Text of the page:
Friday, December 27, 2013

Steam and Iron: Russo Japanese War - Funneling the Russians Back Into Chemulpo

Chemulpo Port (present day South Korea), 09Feb1904. The D-day of the Russo Japanese War has just happened, with an impressive landing of one Japanese infantry regiment near a filthy, cold port forgotten by all but the naval powers who could afford meddling in the newest focus of conflict around the Yellow Sea. Refusing to surrender his two ships (the protected cruiser Varyag and the Koryets gunboat) to the Japanese, Captain Rudnev made a brave but futile attempt to escape the port.


New toy of the week is the recently released Steam and Iron: Russo Japanese War, which I got on Christmas Day as a digital download for $34.99. Is a stand alone game (no previous version of the Steam and Iron line of products is required) with solid gameplay and a good interface. This short blog entry is about the Chemulpo scenario and contains some spoilers.



The Chemulpo scenario is not 100% historically accurate in the release version of the game. Some scenario design decisions to improve the gameplay are evident. For example, when the computer controls the Russians as during my scenario run, the two Russian ships are not confined into the waters east of the roadstead but are in a position on open sea (north of Richy Island). This gives the Russians a chance to escape and provides an interesting twist to what essentially was shooting fish in a barrel in real life. Other discrepancies are the absence of Japanese torpedo boats and other Japanesse war ships. But overall, the spirit of the engagement is preserved and the scenario can be challenging as it requires the sinking of the two Russian ships for a complete victory.

I took command of the Japanese force (armored cruiser Asama plus the light cruisers Chiyoda and Takachiho). As in the real life engagement, I outgun the enemy by a good margin (note the guns of the Asama in the following screenshot). I have a slight upper hand on speed too, because the Russian ships are overdue for routine maintenance.

Yeah. You will have to right click and open in a new tab or window to actually read that.
The next screenshot shows the track chart from my battle, with the red trace being for the Japanese and the blue for the Russians.



In this type of "avoid the escape of an enemy force" engagements, I usually prefer to block the enemy, confine him and then finish him up by attrition. Although in theory I could just pursue the enemy and destroy him (remember my slight advantage in speed), the scenario lasts for only ninety minutes. In that spirit, I start with my forces moving at full speed in a northwest course (red track start in the above screenshot) with the purpose of keeping the Russian ships at my starboard.

The first Russian warship we make contact with is the cruiser Varyag which was keeping a southwest course and, somehow not entirely convinced of our intentions, slowly put herself in a full west course. Not entirely sure if my geometry and timing were correct I did maneuver my division agressively and changed course due northwest (first sharp kink in the red track). This maneuver did little in itself (theVaryag did not react at the beginning) but the ranges closed and the first salvos from our formation interrupted the otherwise quiet noon. That convinced the Varyag to sharply turn southwest (first kink in the blue track).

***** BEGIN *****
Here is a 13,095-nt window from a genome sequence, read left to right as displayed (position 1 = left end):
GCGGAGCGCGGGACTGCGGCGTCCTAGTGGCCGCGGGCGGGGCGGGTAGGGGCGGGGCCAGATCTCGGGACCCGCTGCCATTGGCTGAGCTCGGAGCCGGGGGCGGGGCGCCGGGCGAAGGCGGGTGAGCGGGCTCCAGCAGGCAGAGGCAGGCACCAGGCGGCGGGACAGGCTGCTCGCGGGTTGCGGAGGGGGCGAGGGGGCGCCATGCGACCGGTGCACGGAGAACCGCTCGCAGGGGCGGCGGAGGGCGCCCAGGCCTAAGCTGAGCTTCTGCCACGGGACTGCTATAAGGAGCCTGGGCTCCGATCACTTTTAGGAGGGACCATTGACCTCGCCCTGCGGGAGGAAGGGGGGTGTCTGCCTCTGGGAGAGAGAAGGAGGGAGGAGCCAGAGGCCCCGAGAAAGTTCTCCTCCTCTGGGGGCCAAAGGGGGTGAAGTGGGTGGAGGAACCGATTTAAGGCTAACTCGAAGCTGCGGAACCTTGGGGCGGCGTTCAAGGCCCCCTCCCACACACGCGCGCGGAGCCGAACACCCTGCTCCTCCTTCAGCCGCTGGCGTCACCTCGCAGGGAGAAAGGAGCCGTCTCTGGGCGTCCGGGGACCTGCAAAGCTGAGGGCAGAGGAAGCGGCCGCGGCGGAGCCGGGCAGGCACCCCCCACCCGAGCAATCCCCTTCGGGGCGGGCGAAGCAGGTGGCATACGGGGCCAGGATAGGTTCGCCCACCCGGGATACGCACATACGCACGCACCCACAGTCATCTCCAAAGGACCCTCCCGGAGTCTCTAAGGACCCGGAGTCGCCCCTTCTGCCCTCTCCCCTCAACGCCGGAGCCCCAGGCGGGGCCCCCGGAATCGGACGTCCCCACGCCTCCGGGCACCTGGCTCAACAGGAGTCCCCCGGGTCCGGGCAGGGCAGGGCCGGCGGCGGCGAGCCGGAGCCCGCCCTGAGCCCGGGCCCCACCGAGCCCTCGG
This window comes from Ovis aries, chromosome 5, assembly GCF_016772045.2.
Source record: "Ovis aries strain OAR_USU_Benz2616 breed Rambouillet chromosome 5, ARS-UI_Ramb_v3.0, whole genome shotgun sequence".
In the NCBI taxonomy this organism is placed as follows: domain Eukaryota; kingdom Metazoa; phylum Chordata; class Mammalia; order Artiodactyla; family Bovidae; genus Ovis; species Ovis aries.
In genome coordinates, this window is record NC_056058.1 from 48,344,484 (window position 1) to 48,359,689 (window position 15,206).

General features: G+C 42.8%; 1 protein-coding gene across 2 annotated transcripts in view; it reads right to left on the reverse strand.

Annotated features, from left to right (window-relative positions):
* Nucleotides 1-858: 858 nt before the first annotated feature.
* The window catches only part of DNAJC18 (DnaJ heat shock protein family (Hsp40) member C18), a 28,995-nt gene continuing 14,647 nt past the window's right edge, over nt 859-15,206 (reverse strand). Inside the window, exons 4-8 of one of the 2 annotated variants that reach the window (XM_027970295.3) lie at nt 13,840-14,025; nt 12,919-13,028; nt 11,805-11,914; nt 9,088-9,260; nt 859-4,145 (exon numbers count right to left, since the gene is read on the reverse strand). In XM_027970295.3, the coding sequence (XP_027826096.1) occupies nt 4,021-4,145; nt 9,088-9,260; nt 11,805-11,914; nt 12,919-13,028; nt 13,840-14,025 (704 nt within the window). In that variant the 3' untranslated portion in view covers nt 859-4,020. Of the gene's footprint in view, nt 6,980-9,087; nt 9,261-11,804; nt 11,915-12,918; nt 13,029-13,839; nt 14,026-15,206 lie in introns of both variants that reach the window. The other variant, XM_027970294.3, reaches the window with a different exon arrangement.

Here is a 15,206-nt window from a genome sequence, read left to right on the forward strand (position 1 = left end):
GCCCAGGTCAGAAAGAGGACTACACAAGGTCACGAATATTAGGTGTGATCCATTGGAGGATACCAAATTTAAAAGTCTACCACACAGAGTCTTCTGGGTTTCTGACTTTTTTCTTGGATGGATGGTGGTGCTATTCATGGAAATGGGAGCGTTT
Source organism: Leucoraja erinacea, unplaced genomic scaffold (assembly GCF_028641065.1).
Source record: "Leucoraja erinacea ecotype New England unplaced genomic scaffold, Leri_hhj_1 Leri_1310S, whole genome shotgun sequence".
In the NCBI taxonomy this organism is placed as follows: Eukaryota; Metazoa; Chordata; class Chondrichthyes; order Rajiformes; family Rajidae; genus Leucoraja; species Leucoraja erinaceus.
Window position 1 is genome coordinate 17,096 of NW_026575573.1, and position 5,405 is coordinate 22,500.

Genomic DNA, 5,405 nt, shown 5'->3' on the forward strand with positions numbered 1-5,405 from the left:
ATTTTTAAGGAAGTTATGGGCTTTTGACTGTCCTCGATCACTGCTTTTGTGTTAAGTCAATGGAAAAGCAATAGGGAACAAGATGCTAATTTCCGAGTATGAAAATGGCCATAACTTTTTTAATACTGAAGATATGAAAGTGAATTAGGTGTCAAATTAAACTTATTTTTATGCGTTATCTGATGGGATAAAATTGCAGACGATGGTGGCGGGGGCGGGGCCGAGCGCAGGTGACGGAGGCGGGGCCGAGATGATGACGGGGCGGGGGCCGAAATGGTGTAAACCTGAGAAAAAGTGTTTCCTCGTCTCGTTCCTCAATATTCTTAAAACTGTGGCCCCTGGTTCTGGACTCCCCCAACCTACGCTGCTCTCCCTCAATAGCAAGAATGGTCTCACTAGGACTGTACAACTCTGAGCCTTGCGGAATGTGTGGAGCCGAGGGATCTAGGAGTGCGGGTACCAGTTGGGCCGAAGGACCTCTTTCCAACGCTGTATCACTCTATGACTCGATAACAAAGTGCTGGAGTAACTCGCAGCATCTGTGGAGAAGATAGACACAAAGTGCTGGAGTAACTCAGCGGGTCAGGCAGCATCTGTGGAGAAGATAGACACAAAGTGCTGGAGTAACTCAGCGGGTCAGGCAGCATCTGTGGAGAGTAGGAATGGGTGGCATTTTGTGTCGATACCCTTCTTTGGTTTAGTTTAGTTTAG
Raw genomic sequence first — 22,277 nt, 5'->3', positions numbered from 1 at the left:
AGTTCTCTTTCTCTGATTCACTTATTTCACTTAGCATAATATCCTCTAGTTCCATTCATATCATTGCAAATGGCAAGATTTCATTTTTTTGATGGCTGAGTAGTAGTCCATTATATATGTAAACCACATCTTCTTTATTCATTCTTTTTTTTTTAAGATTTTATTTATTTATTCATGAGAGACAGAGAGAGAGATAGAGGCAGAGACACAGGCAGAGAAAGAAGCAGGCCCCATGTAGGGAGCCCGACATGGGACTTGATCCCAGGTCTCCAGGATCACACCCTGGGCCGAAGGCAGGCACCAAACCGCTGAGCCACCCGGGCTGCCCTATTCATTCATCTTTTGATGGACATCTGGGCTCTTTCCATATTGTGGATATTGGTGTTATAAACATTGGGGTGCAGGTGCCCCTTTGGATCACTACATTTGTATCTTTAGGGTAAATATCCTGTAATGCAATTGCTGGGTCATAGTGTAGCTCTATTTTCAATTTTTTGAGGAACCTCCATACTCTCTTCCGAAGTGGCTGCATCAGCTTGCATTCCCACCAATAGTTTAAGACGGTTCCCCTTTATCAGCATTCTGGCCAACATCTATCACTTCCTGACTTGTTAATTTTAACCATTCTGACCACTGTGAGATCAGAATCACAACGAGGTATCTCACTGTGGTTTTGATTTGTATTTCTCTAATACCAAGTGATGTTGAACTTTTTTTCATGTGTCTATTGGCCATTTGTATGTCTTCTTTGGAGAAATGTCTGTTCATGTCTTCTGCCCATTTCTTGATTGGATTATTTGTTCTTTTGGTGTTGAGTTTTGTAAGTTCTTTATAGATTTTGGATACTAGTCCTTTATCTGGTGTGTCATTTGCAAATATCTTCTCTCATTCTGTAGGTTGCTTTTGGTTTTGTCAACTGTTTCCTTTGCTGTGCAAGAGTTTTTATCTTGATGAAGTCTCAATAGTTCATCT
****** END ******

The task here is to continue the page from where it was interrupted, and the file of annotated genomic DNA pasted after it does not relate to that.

From this point, it was a fait accompli. With the Varyag trapped between our broadsides and mudflats/tiny islands, I closed my division as much as my speed of advance and relative position to my target could afford me. By the end of the scenario, the Varyag was sunk.

You will have to right click and open in a new tab or window to actually read that.
This is a tiny yet great scenario that will see even more attention from my part. The challenge now is how to engage both Russian ships (note how I only fired at one of them in my gameplay).

Cheers,

5 comments:

Doug Miller said...

I've had my eye on this since it was announced. I think I'll grab it tomorrow and see how it handles Spanish-American War battles.

Anonymous said...

Are there distinct scenarios in this game or does it also have some form of campaign or linked scenarios?

komal singh said...

Very nice post, impressive. its quite different from other posts. Thanks for sharing.
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Mamuka Maghradze said...

These early tensions meant that when the Empire of Japan emerged from a long period of being largely isolated and determined, through the Meiji Restoration, to become a major power and not a European colony, Russia was at a disadvantage. From day one, the Japanese were, albeit carefully, willing to deal with powers such as France and Great Britain but were less well disposed toward Russia. For the Russians, geography made Japan a natural enemy. I liked your blog, Take the time to visit the me and say that the change in design and meniu?

Akshay Thakur said...

Thank you for adding the detailed information about the Russo Japanese War. We are added it..
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